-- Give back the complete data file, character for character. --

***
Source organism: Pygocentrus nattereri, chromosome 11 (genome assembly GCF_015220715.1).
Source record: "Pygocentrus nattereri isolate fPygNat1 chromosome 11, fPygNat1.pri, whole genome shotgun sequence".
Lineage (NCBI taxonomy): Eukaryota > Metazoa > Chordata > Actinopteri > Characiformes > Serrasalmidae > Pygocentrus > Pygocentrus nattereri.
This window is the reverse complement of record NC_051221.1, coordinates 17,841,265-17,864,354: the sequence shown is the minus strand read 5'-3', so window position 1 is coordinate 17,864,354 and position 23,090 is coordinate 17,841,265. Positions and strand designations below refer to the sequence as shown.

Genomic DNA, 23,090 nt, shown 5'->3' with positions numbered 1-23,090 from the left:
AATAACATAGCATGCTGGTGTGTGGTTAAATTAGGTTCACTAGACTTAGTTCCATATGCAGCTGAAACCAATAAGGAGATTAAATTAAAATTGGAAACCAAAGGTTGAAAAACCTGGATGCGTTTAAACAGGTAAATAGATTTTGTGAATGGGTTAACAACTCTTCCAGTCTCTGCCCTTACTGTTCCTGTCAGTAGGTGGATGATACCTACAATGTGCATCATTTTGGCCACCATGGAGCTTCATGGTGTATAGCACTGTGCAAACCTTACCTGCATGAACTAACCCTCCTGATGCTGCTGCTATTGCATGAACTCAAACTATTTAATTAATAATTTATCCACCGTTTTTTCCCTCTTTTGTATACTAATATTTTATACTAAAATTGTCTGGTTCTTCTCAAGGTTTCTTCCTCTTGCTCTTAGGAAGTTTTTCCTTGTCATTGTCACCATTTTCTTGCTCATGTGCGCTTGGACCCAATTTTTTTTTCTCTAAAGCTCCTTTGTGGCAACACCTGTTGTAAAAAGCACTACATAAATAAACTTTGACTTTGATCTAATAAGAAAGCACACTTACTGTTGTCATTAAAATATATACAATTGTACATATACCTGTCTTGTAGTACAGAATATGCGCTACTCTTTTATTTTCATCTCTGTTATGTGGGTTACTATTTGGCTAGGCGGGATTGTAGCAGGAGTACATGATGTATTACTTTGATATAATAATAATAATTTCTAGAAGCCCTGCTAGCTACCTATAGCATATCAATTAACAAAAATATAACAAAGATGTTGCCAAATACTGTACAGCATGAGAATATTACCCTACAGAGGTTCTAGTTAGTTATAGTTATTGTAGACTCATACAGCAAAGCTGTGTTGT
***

Source organism: Pygocentrus nattereri, chromosome 11 (genome assembly GCF_015220715.1).
Source record: "Pygocentrus nattereri isolate fPygNat1 chromosome 11, fPygNat1.pri, whole genome shotgun sequence".
Lineage (NCBI taxonomy): Eukaryota > Metazoa > Chordata > Actinopteri > Characiformes > Serrasalmidae > Pygocentrus > Pygocentrus nattereri.
This window is the reverse complement of record NC_051221.1, coordinates 17,841,265-17,864,354: the sequence shown is the minus strand read 5'-3', so window position 1 is coordinate 17,864,354 and position 23,090 is coordinate 17,841,265. Positions and strand designations below refer to the sequence as shown.

Genomic DNA, 23,090 nt, shown 5'->3' with positions numbered 1-23,090 from the left:
AATAACATAGCATGCTGGTGTGTGGTTAAATTAGGTTCACTAGACTTAGTTCCATATGCAGCTGAAACCAATAAGGAGATTAAATTAAAATTGGAAACCAAAGGTTGAAAAACCTGGATGCGTTTAAACAGGTAAATAGATTTTGTGAATGGGTTAACAACTCTTCCAGTCTCTGCCCTTACTGTTCCTGTCAGTAGGTGGATGATACCTACAATGTGCATCATTTTGGCCACCATGGAGCTTCATGGTGTATAGCACTGTGCAAACCTTACCTGCATGAACTAACCCTCCTGATGCTGCTGCTATTGCATGAACTCAAACTATTTAATTAATAATTTATCCACCGTTTTTTCCCTCTTTTGTATACTAATATTTTATACTAAAATTGTCTGGTTCTTCTCAAGGTTTCTTCCTCTTGCTCTTAGGAAGTTTTTCCTTGTCATTGTCACCATTTTCTTGCTCATGTGCGCTTGGACCCAATTTTTTTTTCTCTAAAGCTCCTTTGTGGCAACACCTGTTGTAAAAAGCACTACATAAATAAACTTTGACTTTGATCTAATAAGAAAGCACACTTACTGTTGTCATTAAAATATATACAATTGTACATATACCTGTCTTGTAGTACAGAATATGCGCTACTCTTTTATTTTCATCTCTGTTATGTGGGTTACTATTTGGCTAGGCGGGATTGTAGCAGGAGTACATGATGTATTACTTTGATATAATAATAATAATTTCTAGAAGCCCTGCTAGCTACCTATAGCATATCAATTAACAAAAATATAACAAAGATGTTGCCAAATACTGTACAGCATGAGAATATTACCCTACAGAGGTTCTAGTTAGTTATAGTTATTGTAGACTCATACAGCAAAGCTGTGTTGT